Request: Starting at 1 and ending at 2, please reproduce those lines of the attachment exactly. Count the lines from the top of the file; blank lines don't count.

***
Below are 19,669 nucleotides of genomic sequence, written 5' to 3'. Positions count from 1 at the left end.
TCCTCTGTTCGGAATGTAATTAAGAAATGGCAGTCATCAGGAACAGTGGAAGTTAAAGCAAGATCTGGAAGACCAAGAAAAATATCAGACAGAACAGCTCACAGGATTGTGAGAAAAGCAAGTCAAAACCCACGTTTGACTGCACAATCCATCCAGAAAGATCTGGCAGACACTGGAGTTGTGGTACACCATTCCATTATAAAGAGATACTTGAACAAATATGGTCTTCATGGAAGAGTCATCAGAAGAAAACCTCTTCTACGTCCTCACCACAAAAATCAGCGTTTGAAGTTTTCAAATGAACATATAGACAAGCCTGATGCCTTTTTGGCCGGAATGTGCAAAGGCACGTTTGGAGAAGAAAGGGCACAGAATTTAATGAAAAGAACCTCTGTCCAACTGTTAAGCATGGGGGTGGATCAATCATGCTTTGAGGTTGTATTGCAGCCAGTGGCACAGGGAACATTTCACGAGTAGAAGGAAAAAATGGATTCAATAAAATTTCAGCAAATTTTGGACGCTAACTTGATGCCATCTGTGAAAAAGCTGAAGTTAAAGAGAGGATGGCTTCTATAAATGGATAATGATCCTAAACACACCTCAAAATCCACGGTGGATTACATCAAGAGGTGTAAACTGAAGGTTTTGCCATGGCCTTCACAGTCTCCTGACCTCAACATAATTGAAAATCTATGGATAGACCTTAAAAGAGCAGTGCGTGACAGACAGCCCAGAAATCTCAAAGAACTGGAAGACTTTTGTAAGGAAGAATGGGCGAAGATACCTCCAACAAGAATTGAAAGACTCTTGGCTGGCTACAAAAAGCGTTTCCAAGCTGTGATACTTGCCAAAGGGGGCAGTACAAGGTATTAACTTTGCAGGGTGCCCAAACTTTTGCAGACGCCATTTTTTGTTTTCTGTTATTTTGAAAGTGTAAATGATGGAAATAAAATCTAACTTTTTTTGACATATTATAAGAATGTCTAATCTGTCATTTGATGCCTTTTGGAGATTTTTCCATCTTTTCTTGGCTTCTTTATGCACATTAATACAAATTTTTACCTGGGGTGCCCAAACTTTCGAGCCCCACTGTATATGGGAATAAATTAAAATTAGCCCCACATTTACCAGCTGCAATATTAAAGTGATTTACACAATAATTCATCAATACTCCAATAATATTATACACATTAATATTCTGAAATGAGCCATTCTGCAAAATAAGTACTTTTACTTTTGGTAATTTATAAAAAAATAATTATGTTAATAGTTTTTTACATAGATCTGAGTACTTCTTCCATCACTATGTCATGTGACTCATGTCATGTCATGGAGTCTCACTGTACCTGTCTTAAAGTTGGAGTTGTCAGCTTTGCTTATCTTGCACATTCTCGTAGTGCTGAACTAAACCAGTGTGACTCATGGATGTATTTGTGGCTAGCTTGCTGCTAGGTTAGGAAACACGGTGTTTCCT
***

Below are 19,669 nucleotides of genomic sequence, written 5' to 3'. Positions count from 1 at the left end.
TCCTCTGTTCGGAATGTAATTAAGAAATGGCAGTCATCAGGAACAGTGGAAGTTAAAGCAAGATCTGGAAGACCAAGAAAAATATCAGACAGAACAGCTCACAGGATTGTGAGAAAAGCAAGTCAAAACCCACGTTTGACTGCACAATCCATCCAGAAAGATCTGGCAGACACTGGAGTTGTGGTACACCATTCCATTATAAAGAGATACTTGAACAAATATGGTCTTCATGGAAGAGTCATCAGAAGAAAACCTCTTCTACGTCCTCACCACAAAAATCAGCGTTTGAAGTTTTCAAATGAACATATAGACAAGCCTGATGCCTTTTTGGCCGGAATGTGCAAAGGCACGTTTGGAGAAGAAAGGGCACAGAATTTAATGAAAAGAACCTCTGTCCAACTGTTAAGCATGGGGGTGGATCAATCATGCTTTGAGGTTGTATTGCAGCCAGTGGCACAGGGAACATTTCACGAGTAGAAGGAAAAAATGGATTCAATAAAATTTCAGCAAATTTTGGACGCTAACTTGATGCCATCTGTGAAAAAGCTGAAGTTAAAGAGAGGATGGCTTCTATAAATGGATAATGATCCTAAACACACCTCAAAATCCACGGTGGATTACATCAAGAGGTGTAAACTGAAGGTTTTGCCATGGCCTTCACAGTCTCCTGACCTCAACATAATTGAAAATCTATGGATAGACCTTAAAAGAGCAGTGCGTGACAGACAGCCCAGAAATCTCAAAGAACTGGAAGACTTTTGTAAGGAAGAATGGGCGAAGATACCTCCAACAAGAATTGAAAGACTCTTGGCTGGCTACAAAAAGCGTTTCCAAGCTGTGATACTTGCCAAAGGGGGCAGTACAAGGTATTAACTTTGCAGGGTGCCCAAACTTTTGCAGACGCCATTTTTTGTTTTCTGTTATTTTGAAAGTGTAAATGATGGAAATAAAATCTAACTTTTTTTGACATATTATAAGAATGTCTAATCTGTCATTTGATGCCTTTTGGAGATTTTTCCATCTTTTCTTGGCTTCTTTATGCACATTAATACAAATTTTTACCTGGGGTGCCCAAACTTTCGAGCCCCACTGTATATGGGAATAAATTAAAATTAGCCCCACATTTACCAGCTGCAATATTAAAGTGATTTACACAATAATTCATCAATACTCCAATAATATTATACACATTAATATTCTGAAATGAGCCATTCTGCAAAATAAGTACTTTTACTTTTGGTAATTTATAAAAAAATAATTATGTTAATAGTTTTTTACATAGATCTGAGTACTTCTTCCATCACTATGTCATGTGACTCATGTCATGTCATGGAGTCTCACTGTACCTGTCTTAAAGTTGGAGTTGTCAGCTTTGCTTATCTTGCACATTCTCGTAGTGCTGAACTAAACCAGTGTGACTCATGGATGTATTTGTGGCTAGCTTGCTGCTAGGTTAGGAAACACGGTGTTTCCT